Physically, I'm not particularly optimistic that she's up to do Slaughter on 10th Avenue justice, either, but I hope that the more playful style and mood of that piece detracts a little from the obvious technical issues that she was having with Titania. Plus, there is the very real possibility that she was just having a particularly bad night. I do hope so. I understand the desire to hold out for another year to end on a nice even number. I definitely think she's earned that right. I just hope that the casting over the next year is done in a way that allows her to do justice to herself and to the ballets that she is dancing. I hope it isn't just a constant stream of allowing her a final visit to roles that she is no longer able to dance efficiently. Everyone in this scenario deserves better.

Link to comment

As someone who has loved and watched Ms. Kistler from her first week of performing (I was a college student) -- in her brief time in the corps (how exquisite she was) -- until now, I can understand the frustration of watching this once magnificent dancer (who has been riddled by injuries, as well) not live up to her own legacy. However, there's still usually some glimpse of the "past" Ms. Kistler -- the last true Balanchine ballerina -- in almost every performance. Surely, Ms. Kistler is not being cast against her will, which means that for whatever reason she wants to

revisit some of her best roles (and to have missed Ms. Kistler, in her day, as the "strip-tease" girl in "Slaughter on 10th Ave," was to miss a

a landmark performance).

I will be going to Saratoga again this year for a couple of performances, albeit not for Ms. Kistler's "Slaughter.." (I bought the tickets, and booked the hotel before the casting). That said, I am sure that the SPAC audiences will be thrilled to have her perform this role, and will overlook (at least those who remember her back in the day) what she can no longer do. Surely, this is Ms. Kistler's last SPAC visit (at least as a ballerina), and if she wants to dance this role, it's okay with me. She has earned this right.

Link to comment

Kistler clearly does think she has a right to keep dancing, but performers have a responsibility to their audience, and not just to the members of that audience who live in New York and have the opportunity to see multiple casts. I had just one chance to see Vienna Waltzes this year, and I didn't pay good money to see "some glimpse" of what the ballerina role in the Rosenkavalier section has to offer. She was wrong to go on stage when all she was capable of was a sketchy, creaky, lousy performance. Kistler and hubby swear fealty to Balanchine. Would he still be casting her? Hard to believe.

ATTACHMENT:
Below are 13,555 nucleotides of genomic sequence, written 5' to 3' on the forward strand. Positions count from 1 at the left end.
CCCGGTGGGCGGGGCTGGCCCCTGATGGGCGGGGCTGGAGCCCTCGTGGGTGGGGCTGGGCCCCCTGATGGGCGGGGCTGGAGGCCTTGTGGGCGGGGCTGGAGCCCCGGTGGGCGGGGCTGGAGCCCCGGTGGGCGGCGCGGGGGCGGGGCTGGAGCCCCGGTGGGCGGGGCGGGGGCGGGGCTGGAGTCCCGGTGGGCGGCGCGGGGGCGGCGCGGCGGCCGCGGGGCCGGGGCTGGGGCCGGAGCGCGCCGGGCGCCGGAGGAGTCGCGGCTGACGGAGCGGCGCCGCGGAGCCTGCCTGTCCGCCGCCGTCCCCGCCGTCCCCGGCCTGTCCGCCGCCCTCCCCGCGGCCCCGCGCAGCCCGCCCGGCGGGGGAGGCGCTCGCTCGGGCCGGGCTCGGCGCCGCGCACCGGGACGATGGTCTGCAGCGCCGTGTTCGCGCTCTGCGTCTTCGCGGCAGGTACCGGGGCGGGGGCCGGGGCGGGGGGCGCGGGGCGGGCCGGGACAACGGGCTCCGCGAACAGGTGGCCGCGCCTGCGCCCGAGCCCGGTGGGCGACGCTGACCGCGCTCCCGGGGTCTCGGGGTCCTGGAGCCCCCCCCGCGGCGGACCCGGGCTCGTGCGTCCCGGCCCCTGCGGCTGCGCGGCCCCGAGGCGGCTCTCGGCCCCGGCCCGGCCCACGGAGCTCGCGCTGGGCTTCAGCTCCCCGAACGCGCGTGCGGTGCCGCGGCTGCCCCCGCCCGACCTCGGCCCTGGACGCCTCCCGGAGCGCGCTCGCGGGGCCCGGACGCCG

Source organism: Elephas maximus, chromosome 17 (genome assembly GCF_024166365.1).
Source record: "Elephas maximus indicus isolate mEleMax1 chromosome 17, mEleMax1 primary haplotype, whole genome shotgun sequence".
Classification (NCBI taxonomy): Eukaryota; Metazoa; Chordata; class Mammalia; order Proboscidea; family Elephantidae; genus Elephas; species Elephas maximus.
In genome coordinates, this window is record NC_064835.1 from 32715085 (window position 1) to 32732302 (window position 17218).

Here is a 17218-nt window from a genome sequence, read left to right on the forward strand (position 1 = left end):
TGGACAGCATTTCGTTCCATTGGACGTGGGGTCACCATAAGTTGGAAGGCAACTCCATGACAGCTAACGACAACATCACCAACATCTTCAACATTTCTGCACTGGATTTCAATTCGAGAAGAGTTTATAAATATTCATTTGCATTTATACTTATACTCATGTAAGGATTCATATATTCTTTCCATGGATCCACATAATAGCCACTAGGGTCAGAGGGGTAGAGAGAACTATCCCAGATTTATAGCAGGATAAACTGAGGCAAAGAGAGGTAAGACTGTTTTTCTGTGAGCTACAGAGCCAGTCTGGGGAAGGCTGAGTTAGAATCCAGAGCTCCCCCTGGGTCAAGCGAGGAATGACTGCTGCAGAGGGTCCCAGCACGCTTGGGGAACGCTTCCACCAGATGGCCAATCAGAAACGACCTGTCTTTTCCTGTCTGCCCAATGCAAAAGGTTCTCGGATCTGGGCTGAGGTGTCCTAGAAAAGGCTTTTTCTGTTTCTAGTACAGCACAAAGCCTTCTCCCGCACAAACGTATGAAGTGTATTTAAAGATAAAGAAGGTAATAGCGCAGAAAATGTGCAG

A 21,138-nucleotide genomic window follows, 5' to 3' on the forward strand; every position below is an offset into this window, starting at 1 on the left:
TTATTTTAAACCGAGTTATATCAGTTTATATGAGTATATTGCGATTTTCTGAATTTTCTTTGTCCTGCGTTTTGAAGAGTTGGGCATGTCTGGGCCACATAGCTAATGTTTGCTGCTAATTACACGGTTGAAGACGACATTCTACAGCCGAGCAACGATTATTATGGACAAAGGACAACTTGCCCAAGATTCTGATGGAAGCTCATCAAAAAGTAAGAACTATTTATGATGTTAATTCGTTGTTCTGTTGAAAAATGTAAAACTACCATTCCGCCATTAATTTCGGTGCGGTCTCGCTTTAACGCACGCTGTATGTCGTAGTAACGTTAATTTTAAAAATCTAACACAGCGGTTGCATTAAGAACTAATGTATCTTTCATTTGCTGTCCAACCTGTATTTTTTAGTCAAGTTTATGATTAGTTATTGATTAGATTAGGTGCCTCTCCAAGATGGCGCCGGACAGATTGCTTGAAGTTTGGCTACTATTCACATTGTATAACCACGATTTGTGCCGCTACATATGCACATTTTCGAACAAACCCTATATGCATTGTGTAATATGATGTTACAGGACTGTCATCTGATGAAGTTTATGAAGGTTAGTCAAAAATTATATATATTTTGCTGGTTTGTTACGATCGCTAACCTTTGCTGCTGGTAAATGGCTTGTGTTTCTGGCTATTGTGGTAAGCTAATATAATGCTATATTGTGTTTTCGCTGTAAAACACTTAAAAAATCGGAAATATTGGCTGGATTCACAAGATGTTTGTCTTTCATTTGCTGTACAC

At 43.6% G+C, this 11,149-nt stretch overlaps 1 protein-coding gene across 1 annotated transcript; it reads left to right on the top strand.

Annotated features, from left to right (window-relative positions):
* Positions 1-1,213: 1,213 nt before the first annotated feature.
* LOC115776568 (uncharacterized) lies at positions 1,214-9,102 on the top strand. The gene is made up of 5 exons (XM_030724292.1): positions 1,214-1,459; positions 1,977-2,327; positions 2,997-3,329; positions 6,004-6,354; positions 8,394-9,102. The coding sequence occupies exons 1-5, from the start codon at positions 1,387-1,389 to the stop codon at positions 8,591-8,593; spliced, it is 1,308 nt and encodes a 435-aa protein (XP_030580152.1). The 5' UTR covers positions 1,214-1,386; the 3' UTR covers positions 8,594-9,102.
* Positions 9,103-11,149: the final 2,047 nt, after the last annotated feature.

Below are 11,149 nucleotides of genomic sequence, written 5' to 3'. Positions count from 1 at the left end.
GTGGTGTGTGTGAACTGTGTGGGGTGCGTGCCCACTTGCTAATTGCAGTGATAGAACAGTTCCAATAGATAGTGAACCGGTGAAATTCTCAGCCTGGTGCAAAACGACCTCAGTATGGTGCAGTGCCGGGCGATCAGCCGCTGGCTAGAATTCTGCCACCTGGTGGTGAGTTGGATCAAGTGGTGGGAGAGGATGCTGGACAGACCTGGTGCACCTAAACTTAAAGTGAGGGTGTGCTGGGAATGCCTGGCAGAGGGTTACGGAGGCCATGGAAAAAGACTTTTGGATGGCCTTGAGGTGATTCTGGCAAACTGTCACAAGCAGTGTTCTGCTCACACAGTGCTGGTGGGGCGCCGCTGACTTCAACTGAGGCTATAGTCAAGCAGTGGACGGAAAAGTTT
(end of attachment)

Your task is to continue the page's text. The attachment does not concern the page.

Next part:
Link to comment
Would he still be casting her? Hard to believe.

As I'm sure you know, Balanchine cast some dancers in roles when they were long past their prime (I saw some of them).

What might be "lousy" to you, might be "lovely" to someone else.

Finally, NYCB has a fairly liberal policy (even though the tickets say "no refunds or exchanges") of exchanging tickets (ABT does as well. I had to suddenly exchange a ticket this year, and the ABT box office was great about it). Also, the casting for NYCB, is always up well in advance.

Save for sudden injuries or illness (which, surprisingly, doesn't happen that often at NYCB), you can almost always choose your performance (and dancers). If you don't like a particular dancer in a particular performance, and there's no way you can adjust your own schedule, that's the just way the cookie crumbles.

Link to comment

Audiences to tour cities are going to judge the company by the state of the few, limited performances that are put on there, and most likely will take what they see as an indicator of the state of the company. Then they will decide whether to return, which is why casting for tours is such a tricky business.

Link to comment

Kistler is well beyond "well past her prime" from what I saw and what I've been reading, and is more often than not reviewed as lousy here and in print. And the Kennedy Center has no such liberal exchange policy, or at least doesn't publicize it. I wouldn't have taken advantage of it if they did, because I wanted to see other dancers in the other ballets.

If you don't like a particular dancer in a particular performance, and there's no way you can adjust your own schedule, that's the just way the cookie crumbles.

I'm not asking for your sympathy.

Link to comment

With all due respect, DeborahB, I believe that you're speaking out of affection for Kistler rather than acknowledging the implications that truly inferior performances may have on the company. You seem to be working under the assumption that everyone - or even the majority of people - in the audience have the flexibility and know-how to avoid performances in which the ballerina may be cast due to sentimentality rather than ability.